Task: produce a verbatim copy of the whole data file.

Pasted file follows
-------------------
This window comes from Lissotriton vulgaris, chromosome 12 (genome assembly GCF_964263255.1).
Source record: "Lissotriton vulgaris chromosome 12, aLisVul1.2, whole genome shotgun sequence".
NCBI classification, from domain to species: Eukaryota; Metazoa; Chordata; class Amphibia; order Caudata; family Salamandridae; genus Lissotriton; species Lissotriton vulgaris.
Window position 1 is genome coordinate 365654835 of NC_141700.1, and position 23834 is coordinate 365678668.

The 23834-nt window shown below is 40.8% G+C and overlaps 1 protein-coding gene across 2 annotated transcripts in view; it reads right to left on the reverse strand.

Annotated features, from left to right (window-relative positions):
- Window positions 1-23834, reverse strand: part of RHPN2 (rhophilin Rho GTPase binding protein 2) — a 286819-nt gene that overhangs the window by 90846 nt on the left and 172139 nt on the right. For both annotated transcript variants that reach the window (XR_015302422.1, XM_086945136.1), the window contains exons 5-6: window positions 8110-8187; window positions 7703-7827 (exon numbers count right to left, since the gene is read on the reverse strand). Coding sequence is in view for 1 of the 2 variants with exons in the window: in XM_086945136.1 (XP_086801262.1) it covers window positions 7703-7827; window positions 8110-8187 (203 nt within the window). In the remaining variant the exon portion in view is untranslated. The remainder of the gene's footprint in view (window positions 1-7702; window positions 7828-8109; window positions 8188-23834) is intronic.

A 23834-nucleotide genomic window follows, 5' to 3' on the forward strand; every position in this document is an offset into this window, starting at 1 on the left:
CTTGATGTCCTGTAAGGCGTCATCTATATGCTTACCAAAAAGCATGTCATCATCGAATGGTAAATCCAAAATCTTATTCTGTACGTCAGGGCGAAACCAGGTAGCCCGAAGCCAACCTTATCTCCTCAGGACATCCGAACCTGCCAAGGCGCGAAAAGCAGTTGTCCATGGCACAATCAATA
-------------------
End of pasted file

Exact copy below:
This window comes from Lissotriton vulgaris, chromosome 12 (genome assembly GCF_964263255.1).
Source record: "Lissotriton vulgaris chromosome 12, aLisVul1.2, whole genome shotgun sequence".
NCBI classification, from domain to species: Eukaryota; Metazoa; Chordata; class Amphibia; order Caudata; family Salamandridae; genus Lissotriton; species Lissotriton vulgaris.
Window position 1 is genome coordinate 365654835 of NC_141700.1, and position 23834 is coordinate 365678668.

The 23834-nt window shown below is 40.8% G+C and overlaps 1 protein-coding gene across 2 annotated transcripts in view; it reads right to left on the reverse strand.

Annotated features, from left to right (window-relative positions):
- Window positions 1-23834, reverse strand: part of RHPN2 (rhophilin Rho GTPase binding protein 2) — a 286819-nt gene that overhangs the window by 90846 nt on the left and 172139 nt on the right. For both annotated transcript variants that reach the window (XR_015302422.1, XM_086945136.1), the window contains exons 5-6: window positions 8110-8187; window positions 7703-7827 (exon numbers count right to left, since the gene is read on the reverse strand). Coding sequence is in view for 1 of the 2 variants with exons in the window: in XM_086945136.1 (XP_086801262.1) it covers window positions 7703-7827; window positions 8110-8187 (203 nt within the window). In the remaining variant the exon portion in view is untranslated. The remainder of the gene's footprint in view (window positions 1-7702; window positions 7828-8109; window positions 8188-23834) is intronic.

A 23834-nucleotide genomic window follows, 5' to 3' on the forward strand; every position in this document is an offset into this window, starting at 1 on the left:
CTTGATGTCCTGTAAGGCGTCATCTATATGCTTACCAAAAAGCATGTCATCATCGAATGGTAAATCCAAAATCTTATTCTGTACGTCAGGGCGAAACCAGGTAGCCCGAAGCCAACCTTATCTCCTCAGGACATCCGAACCTGCCAAGGCGCGAAAAGCAGTTGTCCATGGCACAATCAATA